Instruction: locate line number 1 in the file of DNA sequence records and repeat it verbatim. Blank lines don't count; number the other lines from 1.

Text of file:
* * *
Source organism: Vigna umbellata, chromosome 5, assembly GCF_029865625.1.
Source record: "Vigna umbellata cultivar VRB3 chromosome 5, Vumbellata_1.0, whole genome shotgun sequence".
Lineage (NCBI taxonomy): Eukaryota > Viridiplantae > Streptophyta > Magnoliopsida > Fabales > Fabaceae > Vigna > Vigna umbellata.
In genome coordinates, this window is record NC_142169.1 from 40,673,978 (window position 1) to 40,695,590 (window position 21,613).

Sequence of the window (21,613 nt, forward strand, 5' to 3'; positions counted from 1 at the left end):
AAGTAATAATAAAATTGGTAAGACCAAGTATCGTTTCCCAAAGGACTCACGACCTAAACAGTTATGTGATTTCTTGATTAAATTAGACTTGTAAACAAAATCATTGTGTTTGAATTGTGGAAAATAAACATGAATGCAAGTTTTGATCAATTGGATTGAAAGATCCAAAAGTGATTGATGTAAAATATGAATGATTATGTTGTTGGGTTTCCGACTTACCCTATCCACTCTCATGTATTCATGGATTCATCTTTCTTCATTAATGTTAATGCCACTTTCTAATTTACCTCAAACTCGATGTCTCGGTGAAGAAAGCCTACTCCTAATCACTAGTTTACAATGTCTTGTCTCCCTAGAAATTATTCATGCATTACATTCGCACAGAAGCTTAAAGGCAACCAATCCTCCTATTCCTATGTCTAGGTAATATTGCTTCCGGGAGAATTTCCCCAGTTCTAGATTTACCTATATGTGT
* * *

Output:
Source organism: Vigna umbellata, chromosome 5, assembly GCF_029865625.1.